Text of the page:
The Power of Remote Usability Testing

Instead of dwelling on it, embrace it.

So, I’ll be the first to admit that perhaps my transition to remote usability testing was somewhat smoother than most, solely due to my limited experience of in-person usability testing beforehand. However, I can empathise with both the unfamiliarity that it brings and initial feelings of uncertainty that comes with it, which were present during my most recent project. However, there are undeniable benefits to remote usability testing, and just because it might throw up some challenges at first, doesn’t mean its capabilities and potential should be underestimated. During this post, I will discuss my recent round of remote usability testing and how it was conducted, as well as reflect on the benefits of this method of testing!

The Project

The first module that I have studied as part of my MA in Experience Design centered around assessing and designing for accessibility and usability- fundamental aspects of both digital and physical design that are often overlooked. The report investigated the usability and accessibility of an online retailer’s website, with attention focused directly towards its service as an e-commerce retailer.

Amongst the series of evaluative methods used, including a psychological and Heuristic evaluation, the tests that required remote data gathering centered around performance and satisfaction.


An extract from the report

Prior to the redesign, a performance evaluation needed to be carried out on the existing website in order to identify elements that required improvement. It was measured through a series of metrics, including Error rate, task success, and lostness. I then statistically tested the results against its four primary competitors in order to identify where the website is under-performing.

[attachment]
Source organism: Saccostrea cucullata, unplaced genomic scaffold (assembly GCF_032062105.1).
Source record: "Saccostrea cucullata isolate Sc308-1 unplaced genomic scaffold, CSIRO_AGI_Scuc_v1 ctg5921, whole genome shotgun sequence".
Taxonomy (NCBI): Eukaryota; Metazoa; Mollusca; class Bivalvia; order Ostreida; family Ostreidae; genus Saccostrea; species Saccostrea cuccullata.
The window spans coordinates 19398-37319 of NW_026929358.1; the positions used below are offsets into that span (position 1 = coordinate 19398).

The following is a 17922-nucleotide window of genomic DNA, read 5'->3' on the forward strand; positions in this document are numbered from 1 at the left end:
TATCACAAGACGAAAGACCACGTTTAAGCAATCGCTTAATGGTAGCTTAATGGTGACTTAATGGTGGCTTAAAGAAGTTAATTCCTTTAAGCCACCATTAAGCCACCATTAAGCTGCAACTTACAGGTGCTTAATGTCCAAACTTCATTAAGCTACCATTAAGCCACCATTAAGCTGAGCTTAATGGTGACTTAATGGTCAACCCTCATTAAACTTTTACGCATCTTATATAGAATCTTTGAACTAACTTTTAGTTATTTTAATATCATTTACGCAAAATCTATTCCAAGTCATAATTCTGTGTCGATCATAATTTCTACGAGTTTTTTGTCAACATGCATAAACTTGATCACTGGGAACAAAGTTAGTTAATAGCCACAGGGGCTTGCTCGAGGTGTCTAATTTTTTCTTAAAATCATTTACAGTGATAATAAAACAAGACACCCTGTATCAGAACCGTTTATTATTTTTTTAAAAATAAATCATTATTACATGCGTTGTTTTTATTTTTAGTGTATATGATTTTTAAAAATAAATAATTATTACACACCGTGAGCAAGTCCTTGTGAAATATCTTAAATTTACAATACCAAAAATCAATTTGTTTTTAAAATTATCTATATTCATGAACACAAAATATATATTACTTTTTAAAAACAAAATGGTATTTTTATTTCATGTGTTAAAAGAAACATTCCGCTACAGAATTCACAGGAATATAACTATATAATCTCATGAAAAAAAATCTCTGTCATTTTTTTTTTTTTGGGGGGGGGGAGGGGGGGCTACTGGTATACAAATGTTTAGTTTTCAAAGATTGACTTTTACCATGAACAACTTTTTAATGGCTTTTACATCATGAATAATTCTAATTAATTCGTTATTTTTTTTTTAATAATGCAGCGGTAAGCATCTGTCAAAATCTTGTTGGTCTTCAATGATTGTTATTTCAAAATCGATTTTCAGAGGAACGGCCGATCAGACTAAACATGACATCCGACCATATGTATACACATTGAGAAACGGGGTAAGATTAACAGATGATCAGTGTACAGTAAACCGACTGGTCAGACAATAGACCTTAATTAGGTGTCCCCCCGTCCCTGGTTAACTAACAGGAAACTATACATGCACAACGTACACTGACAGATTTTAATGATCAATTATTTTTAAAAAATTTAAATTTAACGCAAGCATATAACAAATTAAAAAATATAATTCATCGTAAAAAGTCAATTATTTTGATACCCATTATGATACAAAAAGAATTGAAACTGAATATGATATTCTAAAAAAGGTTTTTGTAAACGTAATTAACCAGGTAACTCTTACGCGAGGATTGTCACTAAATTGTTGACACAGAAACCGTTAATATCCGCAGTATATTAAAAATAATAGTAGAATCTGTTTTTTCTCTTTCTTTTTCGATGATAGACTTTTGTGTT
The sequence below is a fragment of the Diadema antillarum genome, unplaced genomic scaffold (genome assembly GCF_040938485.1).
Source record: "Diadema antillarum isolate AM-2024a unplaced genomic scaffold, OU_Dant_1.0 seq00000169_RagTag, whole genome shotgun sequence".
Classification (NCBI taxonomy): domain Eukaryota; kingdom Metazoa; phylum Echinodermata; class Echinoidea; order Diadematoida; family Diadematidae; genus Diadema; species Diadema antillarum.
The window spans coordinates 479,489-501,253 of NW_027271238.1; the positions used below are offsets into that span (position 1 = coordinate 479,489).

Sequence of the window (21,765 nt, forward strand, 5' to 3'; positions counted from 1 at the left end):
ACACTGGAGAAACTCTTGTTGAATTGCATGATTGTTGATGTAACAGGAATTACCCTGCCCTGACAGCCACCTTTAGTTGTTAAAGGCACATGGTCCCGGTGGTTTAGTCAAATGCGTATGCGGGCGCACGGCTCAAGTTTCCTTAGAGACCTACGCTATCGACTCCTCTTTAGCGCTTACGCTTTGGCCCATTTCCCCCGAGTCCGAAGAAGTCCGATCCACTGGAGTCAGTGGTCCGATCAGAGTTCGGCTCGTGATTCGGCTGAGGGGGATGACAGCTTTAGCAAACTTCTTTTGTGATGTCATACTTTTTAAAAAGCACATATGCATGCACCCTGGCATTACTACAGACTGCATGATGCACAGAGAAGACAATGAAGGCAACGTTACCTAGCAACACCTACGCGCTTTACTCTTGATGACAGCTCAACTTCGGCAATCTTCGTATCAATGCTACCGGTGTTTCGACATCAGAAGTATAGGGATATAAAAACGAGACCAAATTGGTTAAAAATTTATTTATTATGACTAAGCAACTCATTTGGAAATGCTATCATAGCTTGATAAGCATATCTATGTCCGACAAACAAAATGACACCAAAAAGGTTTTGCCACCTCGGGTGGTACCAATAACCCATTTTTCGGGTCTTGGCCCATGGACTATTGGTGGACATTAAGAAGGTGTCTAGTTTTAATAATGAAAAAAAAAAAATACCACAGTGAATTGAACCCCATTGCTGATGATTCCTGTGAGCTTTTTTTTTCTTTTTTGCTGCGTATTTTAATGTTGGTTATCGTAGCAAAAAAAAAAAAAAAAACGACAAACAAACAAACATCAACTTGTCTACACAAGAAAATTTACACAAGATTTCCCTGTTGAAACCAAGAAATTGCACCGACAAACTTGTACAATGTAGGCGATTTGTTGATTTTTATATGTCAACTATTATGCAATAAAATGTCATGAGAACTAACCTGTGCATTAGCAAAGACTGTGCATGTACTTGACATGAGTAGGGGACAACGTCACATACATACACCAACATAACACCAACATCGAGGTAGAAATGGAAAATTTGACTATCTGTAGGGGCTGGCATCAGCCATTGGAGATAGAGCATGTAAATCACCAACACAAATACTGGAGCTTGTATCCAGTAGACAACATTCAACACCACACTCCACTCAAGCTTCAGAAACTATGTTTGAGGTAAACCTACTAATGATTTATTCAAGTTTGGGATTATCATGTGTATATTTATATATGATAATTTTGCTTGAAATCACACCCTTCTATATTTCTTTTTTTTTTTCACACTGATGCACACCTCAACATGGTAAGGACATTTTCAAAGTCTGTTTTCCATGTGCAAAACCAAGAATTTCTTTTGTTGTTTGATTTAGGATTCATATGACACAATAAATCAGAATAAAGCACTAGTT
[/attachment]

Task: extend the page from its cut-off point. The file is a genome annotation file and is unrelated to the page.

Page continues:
A/B tests were then used to test the redesigned website against the existing website, in order to evaluate if the changes had an impact on the user’s performance. It was important for the redesign to address the weakness, as poor design and increased lostness indicate the user might be confused, this could cause the user to abandon their website and instead purchase from elsewhere.


During each of the sessions, the participant was given three tasks to complete. The tasks were selected as they incorporate the Top Tasks that were identified previously, allowing performance metrics from the most important elements of the website to be gathered. A Kolmogorov-Smirnov test did not return a significant value (p.65753), and due to the groups not containing the same participants, an independent t-test was carried out. Due to the relatively small sample size (<20), the achieved power of each test was calculated to determine if there was a need for a non-parametric test to be conducted.

How did Remote Testing Impact this?

There is no denying that the tests took a little bit more planning and organization than their real-world counterparts would; setting up screen recording software and ironing out any technical issues takes a bit of forward-thinking and preparation. However, I believe that, for this scenario, it was the only disadvantage. Technical hurdles aside, the time efficiency and access to participants significantly out-weigh the required investment in planning for unforseen circumstances.